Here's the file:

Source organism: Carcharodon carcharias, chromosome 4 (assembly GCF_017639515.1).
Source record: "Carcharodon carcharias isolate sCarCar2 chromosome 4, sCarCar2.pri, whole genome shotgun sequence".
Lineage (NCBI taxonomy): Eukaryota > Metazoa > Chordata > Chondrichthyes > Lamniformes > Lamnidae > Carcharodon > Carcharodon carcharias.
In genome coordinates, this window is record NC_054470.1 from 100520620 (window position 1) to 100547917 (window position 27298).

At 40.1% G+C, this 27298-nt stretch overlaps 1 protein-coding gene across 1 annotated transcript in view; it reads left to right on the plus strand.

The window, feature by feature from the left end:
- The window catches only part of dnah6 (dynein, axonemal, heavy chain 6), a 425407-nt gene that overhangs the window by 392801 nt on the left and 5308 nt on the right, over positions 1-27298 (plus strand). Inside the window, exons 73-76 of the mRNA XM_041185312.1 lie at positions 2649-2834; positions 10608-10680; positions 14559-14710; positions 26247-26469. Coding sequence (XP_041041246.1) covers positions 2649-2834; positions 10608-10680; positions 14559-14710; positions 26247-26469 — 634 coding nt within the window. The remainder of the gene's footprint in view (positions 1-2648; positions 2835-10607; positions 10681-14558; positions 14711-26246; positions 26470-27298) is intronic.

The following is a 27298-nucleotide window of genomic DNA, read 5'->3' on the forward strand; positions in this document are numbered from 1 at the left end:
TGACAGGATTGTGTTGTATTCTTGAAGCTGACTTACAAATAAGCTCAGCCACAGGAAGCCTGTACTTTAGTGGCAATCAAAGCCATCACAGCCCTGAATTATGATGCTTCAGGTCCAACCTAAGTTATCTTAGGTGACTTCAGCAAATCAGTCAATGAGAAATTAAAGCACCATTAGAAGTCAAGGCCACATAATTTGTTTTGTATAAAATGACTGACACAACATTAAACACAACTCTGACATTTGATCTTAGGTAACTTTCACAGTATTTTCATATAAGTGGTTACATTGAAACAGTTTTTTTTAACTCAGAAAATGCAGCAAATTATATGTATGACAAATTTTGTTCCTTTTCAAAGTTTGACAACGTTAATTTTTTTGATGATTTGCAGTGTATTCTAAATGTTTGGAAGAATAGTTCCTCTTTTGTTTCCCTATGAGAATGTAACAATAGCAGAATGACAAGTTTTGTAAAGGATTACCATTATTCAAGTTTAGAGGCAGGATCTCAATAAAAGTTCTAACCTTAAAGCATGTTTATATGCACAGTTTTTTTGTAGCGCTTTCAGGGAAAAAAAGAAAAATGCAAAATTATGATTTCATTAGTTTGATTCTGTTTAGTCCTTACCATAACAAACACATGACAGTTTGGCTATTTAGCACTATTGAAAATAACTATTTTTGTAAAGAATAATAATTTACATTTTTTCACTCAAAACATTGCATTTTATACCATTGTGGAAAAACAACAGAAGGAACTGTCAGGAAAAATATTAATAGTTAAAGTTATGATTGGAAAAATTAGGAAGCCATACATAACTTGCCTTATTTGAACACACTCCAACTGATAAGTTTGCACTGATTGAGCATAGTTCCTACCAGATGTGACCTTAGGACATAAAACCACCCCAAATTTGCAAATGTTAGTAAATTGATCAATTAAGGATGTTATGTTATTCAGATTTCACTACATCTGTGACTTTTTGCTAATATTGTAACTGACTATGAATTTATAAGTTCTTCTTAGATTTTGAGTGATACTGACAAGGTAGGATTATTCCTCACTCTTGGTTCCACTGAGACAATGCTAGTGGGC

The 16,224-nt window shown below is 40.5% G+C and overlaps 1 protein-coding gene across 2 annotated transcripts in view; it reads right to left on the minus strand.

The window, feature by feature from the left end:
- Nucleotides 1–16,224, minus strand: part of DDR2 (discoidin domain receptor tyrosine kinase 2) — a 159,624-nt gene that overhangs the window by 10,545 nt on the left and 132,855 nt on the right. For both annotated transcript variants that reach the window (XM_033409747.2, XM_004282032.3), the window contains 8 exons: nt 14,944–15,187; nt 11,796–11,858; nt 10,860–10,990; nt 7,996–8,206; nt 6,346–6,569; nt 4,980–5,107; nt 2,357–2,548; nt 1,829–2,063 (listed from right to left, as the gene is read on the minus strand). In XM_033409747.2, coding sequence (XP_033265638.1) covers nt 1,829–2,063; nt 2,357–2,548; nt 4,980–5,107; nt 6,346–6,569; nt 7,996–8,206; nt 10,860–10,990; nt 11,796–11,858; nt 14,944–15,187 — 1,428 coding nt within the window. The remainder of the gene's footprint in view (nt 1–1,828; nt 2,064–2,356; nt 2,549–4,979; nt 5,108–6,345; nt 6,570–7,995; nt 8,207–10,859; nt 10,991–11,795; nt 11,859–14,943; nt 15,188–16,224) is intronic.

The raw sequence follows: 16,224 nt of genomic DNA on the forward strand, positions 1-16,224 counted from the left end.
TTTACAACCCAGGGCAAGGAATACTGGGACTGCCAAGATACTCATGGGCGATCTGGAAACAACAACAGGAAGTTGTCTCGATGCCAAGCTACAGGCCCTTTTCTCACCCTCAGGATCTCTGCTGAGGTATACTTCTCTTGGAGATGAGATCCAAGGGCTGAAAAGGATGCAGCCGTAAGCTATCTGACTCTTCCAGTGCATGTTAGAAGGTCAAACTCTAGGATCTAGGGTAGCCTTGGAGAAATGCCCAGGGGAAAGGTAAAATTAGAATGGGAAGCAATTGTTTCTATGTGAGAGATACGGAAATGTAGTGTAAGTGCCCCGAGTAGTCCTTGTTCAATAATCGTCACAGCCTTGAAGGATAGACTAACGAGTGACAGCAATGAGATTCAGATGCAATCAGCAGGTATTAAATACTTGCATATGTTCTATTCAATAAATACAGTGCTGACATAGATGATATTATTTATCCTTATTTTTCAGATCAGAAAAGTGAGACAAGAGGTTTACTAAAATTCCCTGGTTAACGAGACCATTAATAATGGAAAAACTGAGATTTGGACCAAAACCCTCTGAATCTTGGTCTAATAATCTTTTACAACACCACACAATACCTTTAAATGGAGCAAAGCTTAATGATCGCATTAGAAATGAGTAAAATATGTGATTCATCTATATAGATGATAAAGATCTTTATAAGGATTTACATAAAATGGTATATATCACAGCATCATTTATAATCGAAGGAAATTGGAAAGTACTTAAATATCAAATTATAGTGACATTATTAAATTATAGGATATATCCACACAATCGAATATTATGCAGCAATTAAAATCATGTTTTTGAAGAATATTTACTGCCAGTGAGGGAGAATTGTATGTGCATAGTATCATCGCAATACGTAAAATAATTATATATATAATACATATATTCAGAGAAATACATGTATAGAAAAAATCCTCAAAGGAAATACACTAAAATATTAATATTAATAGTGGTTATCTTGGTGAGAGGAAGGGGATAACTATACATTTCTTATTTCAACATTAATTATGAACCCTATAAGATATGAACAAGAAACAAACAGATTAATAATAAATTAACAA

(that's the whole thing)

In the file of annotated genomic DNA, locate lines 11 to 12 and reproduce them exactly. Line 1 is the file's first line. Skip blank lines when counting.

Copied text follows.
The window, feature by feature from the left end:
- Nucleotides 1–16,224, minus strand: part of DDR2 (discoidin domain receptor tyrosine kinase 2) — a 159,624-nt gene that overhangs the window by 10,545 nt on the left and 132,855 nt on the right. For both annotated transcript variants that reach the window (XM_033409747.2, XM_004282032.3), the window contains 8 exons: nt 14,944–15,187; nt 11,796–11,858; nt 10,860–10,990; nt 7,996–8,206; nt 6,346–6,569; nt 4,980–5,107; nt 2,357–2,548; nt 1,829–2,063 (listed from right to left, as the gene is read on the minus strand). In XM_033409747.2, coding sequence (XP_033265638.1) covers nt 1,829–2,063; nt 2,357–2,548; nt 4,980–5,107; nt 6,346–6,569; nt 7,996–8,206; nt 10,860–10,990; nt 11,796–11,858; nt 14,944–15,187 — 1,428 coding nt within the window. The remainder of the gene's footprint in view (nt 1–1,828; nt 2,064–2,356; nt 2,549–4,979; nt 5,108–6,345; nt 6,570–7,995; nt 8,207–10,859; nt 10,991–11,795; nt 11,859–14,943; nt 15,188–16,224) is intronic.